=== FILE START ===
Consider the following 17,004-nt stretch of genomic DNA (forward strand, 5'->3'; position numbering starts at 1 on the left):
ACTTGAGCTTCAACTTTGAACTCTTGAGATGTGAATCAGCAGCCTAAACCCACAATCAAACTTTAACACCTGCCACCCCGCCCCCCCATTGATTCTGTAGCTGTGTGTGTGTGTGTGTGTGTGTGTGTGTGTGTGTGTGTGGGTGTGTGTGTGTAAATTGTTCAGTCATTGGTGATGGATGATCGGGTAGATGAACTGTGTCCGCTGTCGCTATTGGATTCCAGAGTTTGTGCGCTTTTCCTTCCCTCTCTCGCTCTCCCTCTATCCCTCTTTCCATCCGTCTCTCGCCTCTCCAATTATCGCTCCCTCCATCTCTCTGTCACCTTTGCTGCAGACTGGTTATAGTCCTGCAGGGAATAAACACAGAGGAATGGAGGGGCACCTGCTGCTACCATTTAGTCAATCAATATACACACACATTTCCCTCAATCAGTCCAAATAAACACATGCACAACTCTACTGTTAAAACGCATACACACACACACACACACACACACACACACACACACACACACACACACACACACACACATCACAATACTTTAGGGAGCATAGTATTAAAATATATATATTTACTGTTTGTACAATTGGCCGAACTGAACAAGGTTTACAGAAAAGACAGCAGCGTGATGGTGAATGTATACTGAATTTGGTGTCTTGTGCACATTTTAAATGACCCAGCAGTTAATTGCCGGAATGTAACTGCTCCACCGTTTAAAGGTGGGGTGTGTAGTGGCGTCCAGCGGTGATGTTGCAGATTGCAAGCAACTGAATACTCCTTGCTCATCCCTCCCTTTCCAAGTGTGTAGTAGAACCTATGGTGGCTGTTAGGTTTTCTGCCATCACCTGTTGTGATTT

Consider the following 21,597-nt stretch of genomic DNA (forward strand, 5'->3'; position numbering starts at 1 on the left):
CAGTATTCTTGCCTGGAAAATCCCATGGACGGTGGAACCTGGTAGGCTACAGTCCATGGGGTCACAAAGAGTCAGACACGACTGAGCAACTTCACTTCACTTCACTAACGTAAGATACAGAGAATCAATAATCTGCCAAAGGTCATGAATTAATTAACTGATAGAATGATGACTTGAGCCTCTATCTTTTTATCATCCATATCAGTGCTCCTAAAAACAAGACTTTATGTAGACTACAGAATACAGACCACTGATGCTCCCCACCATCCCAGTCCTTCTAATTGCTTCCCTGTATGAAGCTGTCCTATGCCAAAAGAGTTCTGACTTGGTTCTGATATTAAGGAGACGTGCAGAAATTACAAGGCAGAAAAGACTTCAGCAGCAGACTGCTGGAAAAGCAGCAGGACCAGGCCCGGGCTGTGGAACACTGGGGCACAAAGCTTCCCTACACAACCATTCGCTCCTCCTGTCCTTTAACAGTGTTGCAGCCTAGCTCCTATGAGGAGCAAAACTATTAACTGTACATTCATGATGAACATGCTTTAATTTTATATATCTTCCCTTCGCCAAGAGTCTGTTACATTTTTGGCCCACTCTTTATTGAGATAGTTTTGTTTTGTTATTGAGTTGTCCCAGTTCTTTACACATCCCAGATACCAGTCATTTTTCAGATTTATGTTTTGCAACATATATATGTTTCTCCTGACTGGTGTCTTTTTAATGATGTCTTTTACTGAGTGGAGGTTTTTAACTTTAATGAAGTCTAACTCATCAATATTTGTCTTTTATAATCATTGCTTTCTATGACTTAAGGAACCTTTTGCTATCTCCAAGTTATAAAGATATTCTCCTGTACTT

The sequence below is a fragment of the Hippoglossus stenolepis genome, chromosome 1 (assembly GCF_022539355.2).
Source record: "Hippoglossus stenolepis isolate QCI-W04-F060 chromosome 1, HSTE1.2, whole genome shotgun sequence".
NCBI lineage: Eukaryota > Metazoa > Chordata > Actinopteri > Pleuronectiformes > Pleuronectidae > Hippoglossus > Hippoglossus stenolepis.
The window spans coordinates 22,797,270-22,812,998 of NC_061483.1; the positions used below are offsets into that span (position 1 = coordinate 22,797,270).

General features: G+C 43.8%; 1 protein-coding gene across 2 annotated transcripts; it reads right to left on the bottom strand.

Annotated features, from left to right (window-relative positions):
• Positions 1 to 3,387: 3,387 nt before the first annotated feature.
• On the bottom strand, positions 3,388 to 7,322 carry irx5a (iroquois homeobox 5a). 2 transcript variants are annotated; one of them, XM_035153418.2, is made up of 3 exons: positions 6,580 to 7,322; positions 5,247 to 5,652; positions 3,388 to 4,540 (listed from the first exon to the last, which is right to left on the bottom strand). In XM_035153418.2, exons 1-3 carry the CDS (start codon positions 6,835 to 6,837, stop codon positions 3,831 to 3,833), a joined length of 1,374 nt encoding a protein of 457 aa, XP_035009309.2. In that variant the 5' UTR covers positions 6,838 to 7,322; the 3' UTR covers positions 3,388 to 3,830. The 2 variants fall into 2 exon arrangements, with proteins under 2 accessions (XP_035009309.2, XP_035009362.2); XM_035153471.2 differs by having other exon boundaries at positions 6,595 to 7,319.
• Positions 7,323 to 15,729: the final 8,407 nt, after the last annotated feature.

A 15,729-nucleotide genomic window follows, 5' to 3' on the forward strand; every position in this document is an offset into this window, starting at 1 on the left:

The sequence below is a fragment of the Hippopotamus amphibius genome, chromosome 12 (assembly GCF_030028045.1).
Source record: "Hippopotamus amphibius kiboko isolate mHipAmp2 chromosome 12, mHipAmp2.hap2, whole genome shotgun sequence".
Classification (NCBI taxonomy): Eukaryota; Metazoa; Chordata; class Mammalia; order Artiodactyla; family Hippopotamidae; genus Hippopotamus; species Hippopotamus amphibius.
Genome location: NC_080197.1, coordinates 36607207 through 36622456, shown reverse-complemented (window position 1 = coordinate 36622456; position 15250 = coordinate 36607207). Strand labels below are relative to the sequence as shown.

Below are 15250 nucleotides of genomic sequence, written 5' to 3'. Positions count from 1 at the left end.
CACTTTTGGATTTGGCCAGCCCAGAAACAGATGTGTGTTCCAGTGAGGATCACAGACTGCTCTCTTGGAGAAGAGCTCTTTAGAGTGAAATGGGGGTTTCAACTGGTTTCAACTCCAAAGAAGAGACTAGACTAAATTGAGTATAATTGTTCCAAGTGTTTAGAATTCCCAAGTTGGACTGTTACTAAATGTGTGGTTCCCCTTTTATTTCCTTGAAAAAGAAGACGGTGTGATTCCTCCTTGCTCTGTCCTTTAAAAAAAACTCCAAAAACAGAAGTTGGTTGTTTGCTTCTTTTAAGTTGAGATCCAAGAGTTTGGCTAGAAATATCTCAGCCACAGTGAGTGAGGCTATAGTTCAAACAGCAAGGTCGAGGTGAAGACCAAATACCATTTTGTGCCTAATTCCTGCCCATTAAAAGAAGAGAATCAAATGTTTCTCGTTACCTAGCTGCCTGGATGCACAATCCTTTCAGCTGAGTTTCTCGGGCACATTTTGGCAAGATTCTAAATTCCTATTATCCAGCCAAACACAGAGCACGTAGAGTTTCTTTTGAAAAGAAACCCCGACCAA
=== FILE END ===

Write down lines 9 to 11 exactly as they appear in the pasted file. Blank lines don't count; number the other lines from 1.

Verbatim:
General features: G+C 43.8%; 1 protein-coding gene across 2 annotated transcripts; it reads right to left on the bottom strand.

Annotated features, from left to right (window-relative positions):
• Positions 1 to 3,387: 3,387 nt before the first annotated feature.